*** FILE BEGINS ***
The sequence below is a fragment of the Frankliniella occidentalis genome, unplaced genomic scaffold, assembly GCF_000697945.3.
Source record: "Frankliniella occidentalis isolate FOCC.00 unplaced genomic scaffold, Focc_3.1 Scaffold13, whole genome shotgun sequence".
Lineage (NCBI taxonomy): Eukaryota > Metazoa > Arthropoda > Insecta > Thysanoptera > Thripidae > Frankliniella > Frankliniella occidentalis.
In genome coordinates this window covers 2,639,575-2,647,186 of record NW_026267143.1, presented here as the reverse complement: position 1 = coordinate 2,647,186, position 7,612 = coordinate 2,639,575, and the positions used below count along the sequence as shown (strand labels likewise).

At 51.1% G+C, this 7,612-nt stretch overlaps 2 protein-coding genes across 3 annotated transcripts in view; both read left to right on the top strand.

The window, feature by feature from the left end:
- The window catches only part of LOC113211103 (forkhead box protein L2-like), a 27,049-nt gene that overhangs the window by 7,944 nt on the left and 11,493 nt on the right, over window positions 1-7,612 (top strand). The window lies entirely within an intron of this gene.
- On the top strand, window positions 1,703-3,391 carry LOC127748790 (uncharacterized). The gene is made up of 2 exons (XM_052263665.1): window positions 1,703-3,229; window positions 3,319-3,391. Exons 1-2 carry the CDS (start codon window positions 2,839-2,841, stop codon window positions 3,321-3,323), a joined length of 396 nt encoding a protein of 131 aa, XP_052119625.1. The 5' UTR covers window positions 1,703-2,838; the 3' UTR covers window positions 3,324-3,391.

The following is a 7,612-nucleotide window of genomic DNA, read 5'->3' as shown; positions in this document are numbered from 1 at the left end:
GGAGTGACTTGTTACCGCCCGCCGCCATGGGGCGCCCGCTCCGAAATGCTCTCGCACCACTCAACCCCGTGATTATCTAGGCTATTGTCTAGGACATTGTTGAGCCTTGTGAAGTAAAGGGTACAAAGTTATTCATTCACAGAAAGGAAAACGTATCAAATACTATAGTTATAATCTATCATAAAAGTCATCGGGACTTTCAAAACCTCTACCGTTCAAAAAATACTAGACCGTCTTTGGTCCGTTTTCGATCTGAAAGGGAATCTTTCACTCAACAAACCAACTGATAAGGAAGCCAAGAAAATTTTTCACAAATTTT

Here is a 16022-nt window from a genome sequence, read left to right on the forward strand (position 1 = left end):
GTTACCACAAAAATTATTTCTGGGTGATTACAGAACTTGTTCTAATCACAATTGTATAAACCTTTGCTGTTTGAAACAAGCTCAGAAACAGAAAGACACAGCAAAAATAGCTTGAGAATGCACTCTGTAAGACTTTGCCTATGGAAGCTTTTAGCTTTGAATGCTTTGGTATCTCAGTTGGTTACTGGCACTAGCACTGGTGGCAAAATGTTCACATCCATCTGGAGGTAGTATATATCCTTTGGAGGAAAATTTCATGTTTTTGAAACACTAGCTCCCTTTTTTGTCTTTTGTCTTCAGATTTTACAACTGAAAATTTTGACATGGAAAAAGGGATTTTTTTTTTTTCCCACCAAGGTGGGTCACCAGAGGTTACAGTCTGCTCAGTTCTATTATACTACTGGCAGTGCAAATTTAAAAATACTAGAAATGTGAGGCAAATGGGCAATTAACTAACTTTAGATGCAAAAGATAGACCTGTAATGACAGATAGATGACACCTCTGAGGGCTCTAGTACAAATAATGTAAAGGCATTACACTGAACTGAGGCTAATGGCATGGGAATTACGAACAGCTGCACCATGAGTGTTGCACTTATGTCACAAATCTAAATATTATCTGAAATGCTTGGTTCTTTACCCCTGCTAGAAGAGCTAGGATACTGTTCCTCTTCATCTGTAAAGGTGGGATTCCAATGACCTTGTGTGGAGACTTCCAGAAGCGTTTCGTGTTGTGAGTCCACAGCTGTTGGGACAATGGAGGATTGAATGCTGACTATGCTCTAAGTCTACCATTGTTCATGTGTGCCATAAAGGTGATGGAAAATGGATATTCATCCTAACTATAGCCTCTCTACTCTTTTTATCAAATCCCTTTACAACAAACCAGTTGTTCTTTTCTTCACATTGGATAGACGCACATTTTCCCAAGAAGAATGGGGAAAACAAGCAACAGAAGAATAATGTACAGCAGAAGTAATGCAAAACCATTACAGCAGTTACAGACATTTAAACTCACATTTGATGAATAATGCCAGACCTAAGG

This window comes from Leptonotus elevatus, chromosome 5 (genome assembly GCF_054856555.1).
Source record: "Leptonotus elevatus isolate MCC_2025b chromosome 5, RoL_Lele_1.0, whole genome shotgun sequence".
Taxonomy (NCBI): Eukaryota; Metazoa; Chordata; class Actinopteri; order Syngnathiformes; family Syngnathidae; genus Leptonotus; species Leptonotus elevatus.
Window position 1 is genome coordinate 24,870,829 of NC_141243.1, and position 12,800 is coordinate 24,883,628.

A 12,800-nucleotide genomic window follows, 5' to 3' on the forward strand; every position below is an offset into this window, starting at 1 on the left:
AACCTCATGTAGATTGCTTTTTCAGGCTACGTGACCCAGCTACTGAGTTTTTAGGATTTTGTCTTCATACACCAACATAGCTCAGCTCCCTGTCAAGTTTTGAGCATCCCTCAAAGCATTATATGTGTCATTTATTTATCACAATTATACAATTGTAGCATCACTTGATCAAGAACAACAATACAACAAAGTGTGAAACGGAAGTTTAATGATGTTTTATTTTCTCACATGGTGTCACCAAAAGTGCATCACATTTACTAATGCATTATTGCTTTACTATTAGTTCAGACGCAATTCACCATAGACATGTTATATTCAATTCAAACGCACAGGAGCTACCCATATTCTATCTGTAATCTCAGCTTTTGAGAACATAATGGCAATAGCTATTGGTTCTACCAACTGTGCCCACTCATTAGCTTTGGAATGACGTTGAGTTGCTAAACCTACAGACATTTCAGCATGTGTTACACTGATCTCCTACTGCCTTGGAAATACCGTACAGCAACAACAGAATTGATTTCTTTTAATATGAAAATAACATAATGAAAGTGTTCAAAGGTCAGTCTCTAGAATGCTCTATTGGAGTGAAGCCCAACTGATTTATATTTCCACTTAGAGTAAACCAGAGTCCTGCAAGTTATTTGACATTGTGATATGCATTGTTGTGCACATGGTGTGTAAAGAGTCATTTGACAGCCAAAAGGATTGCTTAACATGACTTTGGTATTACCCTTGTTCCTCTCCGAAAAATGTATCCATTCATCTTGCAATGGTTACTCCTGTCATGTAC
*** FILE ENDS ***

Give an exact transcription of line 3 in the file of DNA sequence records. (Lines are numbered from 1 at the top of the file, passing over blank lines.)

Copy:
Lineage (NCBI taxonomy): Eukaryota > Metazoa > Arthropoda > Insecta > Thysanoptera > Thripidae > Frankliniella > Frankliniella occidentalis.